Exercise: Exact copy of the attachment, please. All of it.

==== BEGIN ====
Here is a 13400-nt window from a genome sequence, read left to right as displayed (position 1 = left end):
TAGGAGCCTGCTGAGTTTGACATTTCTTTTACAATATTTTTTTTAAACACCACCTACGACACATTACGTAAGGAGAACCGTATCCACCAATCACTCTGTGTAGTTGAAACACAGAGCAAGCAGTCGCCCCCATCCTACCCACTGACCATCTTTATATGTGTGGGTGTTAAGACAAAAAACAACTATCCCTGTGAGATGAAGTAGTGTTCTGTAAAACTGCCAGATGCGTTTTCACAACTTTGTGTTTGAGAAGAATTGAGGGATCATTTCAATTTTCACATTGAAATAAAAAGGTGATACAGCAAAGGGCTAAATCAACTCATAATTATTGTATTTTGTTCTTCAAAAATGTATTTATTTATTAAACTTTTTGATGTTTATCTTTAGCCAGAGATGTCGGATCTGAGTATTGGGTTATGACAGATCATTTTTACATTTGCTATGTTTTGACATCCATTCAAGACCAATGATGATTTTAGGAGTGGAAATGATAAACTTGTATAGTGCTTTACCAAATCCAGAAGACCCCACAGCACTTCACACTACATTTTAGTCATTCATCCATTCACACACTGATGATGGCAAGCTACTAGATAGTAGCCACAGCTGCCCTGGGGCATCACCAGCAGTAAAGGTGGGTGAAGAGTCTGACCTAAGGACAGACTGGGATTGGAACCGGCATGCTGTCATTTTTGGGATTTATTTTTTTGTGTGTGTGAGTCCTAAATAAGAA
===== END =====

Here is a 13400-nt window from a genome sequence, read left to right as displayed (position 1 = left end):
TAGGAGCCTGCTGAGTTTGACATTTCTTTTACAATATTTTTTTTAAACACCACCTACGACACATTACGTAAGGAGAACCGTATCCACCAATCACTCTGTGTAGTTGAAACACAGAGCAAGCAGTCGCCCCCATCCTACCCACTGACCATCTTTATATGTGTGGGTGTTAAGACAAAAAACAACTATCCCTGTGAGATGAAGTAGTGTTCTGTAAAACTGCCAGATGCGTTTTCACAACTTTGTGTTTGAGAAGAATTGAGGGATCATTTCAATTTTCACATTGAAATAAAAAGGTGATACAGCAAAGGGCTAAATCAACTCATAATTATTGTATTTTGTTCTTCAAAAATGTATTTATTTATTAAACTTTTTGATGTTTATCTTTAGCCAGAGATGTCGGATCTGAGTATTGGGTTATGACAGATCATTTTTACATTTGCTATGTTTTGACATCCATTCAAGACCAATGATGATTTTAGGAGTGGAAATGATAAACTTGTATAGTGCTTTACCAAATCCAGAAGACCCCACAGCACTTCACACTACATTTTAGTCATTCATCCATTCACACACTGATGATGGCAAGCTACTAGATAGTAGCCACAGCTGCCCTGGGGCATCACCAGCAGTAAAGGTGGGTGAAGAGTCTGACCTAAGGACAGACTGGGATTGGAACCGGCATGCTGTCATTTTTGGGATTTATTTTTTTGTGTGTGTGAGTCCTAAATAAGAA